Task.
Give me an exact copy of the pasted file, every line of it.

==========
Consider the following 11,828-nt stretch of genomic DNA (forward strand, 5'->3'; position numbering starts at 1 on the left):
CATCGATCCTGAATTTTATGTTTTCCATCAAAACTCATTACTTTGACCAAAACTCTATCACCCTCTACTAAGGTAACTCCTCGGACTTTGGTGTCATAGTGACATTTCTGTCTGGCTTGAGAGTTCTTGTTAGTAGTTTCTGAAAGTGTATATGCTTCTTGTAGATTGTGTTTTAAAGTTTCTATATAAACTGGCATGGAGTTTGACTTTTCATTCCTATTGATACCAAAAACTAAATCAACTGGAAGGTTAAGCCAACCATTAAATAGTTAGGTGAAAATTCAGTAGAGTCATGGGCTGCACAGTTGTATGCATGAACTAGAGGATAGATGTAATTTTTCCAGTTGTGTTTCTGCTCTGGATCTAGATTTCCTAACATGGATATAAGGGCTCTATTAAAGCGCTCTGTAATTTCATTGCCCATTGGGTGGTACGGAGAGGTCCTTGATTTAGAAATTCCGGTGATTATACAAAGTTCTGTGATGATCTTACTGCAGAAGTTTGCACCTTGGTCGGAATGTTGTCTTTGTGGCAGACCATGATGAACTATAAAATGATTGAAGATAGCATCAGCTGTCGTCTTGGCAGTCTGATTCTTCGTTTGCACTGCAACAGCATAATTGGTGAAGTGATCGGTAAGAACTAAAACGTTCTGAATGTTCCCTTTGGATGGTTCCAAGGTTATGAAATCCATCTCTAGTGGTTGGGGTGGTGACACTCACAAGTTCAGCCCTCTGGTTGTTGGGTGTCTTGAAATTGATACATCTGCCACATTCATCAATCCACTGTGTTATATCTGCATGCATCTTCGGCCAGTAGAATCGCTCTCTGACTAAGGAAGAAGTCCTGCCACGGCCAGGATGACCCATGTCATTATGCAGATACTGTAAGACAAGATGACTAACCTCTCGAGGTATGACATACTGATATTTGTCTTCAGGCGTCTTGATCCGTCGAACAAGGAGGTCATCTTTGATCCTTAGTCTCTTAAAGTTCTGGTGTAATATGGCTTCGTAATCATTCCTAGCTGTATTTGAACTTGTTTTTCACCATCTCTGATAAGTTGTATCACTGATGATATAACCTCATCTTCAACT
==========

Consider the following 11,828-nt stretch of genomic DNA (forward strand, 5'->3'; position numbering starts at 1 on the left):
CATCGATCCTGAATTTTATGTTTTCCATCAAAACTCATTACTTTGACCAAAACTCTATCACCCTCTACTAAGGTAACTCCTCGGACTTTGGTGTCATAGTGACATTTCTGTCTGGCTTGAGAGTTCTTGTTAGTAGTTTCTGAAAGTGTATATGCTTCTTGTAGATTGTGTTTTAAAGTTTCTATATAAACTGGCATGGAGTTTGACTTTTCATTCCTATTGATACCAAAAACTAAATCAACTGGAAGGTTAAGCCAACCATTAAATAGTTAGGTGAAAATTCAGTAGAGTCATGGGCTGCACAGTTGTATGCATGAACTAGAGGATAGATGTAATTTTTCCAGTTGTGTTTCTGCTCTGGATCTAGATTTCCTAACATGGATATAAGGGCTCTATTAAAGCGCTCTGTAATTTCATTGCCCATTGGGTGGTACGGAGAGGTCCTTGATTTAGAAATTCCGGTGATTATACAAAGTTCTGTGATGATCTTACTGCAGAAGTTTGCACCTTGGTCGGAATGTTGTCTTTGTGGCAGACCATGATGAACTATAAAATGATTGAAGATAGCATCAGCTGTCGTCTTGGCAGTCTGATTCTTCGTTTGCACTGCAACAGCATAATTGGTGAAGTGATCGGTAAGAACTAAAACGTTCTGAATGTTCCCTTTGGATGGTTCCAAGGTTATGAAATCCATCTCTAGTGGTTGGGGTGGTGACACTCACAAGTTCAGCCCTCTGGTTGTTGGGTGTCTTGAAATTGATACATCTGCCACATTCATCAATCCACTGTGTTATATCTGCATGCATCTTCGGCCAGTAGAATCGCTCTCTGACTAAGGAAGAAGTCCTGCCACGGCCAGGATGACCCATGTCATTATGCAGATACTGTAAGACAAGATGACTAACCTCTCGAGGTATGACATACTGATATTTGTCTTCAGGCGTCTTGATCCGTCGAACAAGGAGGTCATCTTTGATCCTTAGTCTCTTAAAGTTCTGGTGTAATATGGCTTCGTAATCATTCCTAGCTGTATTTGAACTTGTTTTTCACCATCTCTGATAAGTTGTATCACTGATGATATAACCTCATCTTCAACT